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Tips for Having a Spooky (and Safe) Halloween

Group of candle lit Halloween pumpkins in park on fall evening

By Byron Udell | October 10, 2017

Halloween’s almost upon us. To ensure that your child has a spooky (yet safe) Halloween, we’ve come up with a few sensible suggestions for a worry-free fright night to keep you and your family safe. Read more about some super Halloween safety tips.

Welcome all witches, warlocks, monsters, demons, ghouls, goblins, vampires, and all other assorted creepy creatures that congregate in your neighborhood every Halloween, like clockwork.

Yes, Halloween can be a fun-filled experience for your whole family. But like any other family-fun activity, some advanced planning can make the outing even more enjoyable. I mean, you wouldn’t go on a camping trip without the right equipment, would you? Here’s some items that could come in handy on Fright Night:

• Goodies bag
• Band-Aids
• Bottled water
• House keys
• Cell phone (with GPS capability, in case of emergency)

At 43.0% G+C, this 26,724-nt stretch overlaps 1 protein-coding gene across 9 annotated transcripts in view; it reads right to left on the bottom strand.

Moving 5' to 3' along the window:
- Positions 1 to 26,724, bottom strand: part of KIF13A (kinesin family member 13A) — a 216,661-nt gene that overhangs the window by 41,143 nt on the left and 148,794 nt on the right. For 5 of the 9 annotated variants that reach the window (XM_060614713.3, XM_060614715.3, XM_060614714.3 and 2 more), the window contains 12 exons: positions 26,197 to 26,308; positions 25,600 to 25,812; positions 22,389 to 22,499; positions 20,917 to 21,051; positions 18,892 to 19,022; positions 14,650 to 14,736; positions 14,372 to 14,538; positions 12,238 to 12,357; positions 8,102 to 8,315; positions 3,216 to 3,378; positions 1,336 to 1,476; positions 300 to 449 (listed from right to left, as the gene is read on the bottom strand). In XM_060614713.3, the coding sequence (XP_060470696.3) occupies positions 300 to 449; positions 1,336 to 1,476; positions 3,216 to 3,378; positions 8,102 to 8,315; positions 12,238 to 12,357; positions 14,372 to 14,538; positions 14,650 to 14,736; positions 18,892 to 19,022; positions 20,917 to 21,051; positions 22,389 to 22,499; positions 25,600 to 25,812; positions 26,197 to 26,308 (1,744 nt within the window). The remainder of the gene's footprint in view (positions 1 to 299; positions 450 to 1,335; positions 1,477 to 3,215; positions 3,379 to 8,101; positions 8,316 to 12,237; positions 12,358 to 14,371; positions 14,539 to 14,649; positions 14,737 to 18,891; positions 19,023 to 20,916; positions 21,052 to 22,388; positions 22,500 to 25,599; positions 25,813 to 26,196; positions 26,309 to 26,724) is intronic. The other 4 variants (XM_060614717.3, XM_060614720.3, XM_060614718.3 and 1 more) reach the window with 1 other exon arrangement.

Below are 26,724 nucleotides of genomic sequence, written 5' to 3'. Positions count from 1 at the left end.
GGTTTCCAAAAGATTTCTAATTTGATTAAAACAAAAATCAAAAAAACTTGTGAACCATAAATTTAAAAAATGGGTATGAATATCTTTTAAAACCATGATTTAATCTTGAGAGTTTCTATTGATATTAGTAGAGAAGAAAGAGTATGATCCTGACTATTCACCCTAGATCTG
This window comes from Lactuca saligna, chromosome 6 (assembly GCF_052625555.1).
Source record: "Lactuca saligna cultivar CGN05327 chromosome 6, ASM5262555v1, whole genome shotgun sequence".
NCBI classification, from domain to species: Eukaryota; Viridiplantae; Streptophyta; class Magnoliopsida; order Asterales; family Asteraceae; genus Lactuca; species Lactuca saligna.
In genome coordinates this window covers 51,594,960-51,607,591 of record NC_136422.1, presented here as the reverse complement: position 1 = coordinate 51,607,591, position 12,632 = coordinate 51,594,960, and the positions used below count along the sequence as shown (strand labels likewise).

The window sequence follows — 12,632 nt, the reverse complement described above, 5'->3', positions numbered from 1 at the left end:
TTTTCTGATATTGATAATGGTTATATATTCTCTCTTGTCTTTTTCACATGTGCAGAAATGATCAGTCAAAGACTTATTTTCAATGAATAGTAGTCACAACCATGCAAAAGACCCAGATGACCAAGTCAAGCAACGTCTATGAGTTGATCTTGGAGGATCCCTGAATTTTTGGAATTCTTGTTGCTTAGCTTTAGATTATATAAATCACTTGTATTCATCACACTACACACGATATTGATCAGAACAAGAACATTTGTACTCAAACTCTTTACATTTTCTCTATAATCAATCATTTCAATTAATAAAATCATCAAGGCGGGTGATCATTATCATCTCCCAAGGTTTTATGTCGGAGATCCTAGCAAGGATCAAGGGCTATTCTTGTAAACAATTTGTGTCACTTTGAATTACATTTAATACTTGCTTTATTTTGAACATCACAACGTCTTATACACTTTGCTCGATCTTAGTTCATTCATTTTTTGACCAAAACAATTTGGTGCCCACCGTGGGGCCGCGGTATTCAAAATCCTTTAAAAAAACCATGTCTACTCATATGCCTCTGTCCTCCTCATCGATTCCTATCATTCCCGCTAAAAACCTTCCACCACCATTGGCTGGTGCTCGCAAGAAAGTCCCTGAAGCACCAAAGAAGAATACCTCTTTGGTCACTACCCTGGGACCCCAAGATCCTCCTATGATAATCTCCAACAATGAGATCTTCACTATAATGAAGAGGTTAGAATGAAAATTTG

• Flashlight (with fresh batteries)

Since a lot of parents trick-of-treat with their kids after the sun goes down, some additional after-dark safety precautions might prove prudent. Here are some sensible tips for a safe Halloween:

1) Pre-plan your trick-or-treat route: Stay on the neighborhood pathways that your kids are used to. Only use sidewalks and avoid alleyways. Obey traffic laws and only cross at crosswalks. Map out a route before you leave the house…and stick to it.

2) Wear comfortable footwear: You’ll be doing a fair amount of walking. Make sure your shoes are comfy.

3) Wear reflective clothing: Make yourselves as visible as possible to other pedestrians and drivers. Apply reflective tape to your kid’s costume.

4) Keep costumes short: Keep your kid’s costume from dragging on the sidewalk, to avoid slips and falls.

5) Avoid pointy props: If your kid wants to dress up like a pirate, make sure the swashbuckling sword is not sharp, and is made of soft rubber or plastic. Trick-or-treating shouldn’t land anyone in the emergency room.

6) Check your child’s goody bag for bad candy: Throw out any of your kid’s candy that’s not in its original wrapper. Just as a precaution.

We hope we haven’t scared you too much with these sensible suggestions. We just want you to have a fun-filled, worry-free Halloween. Save a spare jawbreaker for us.

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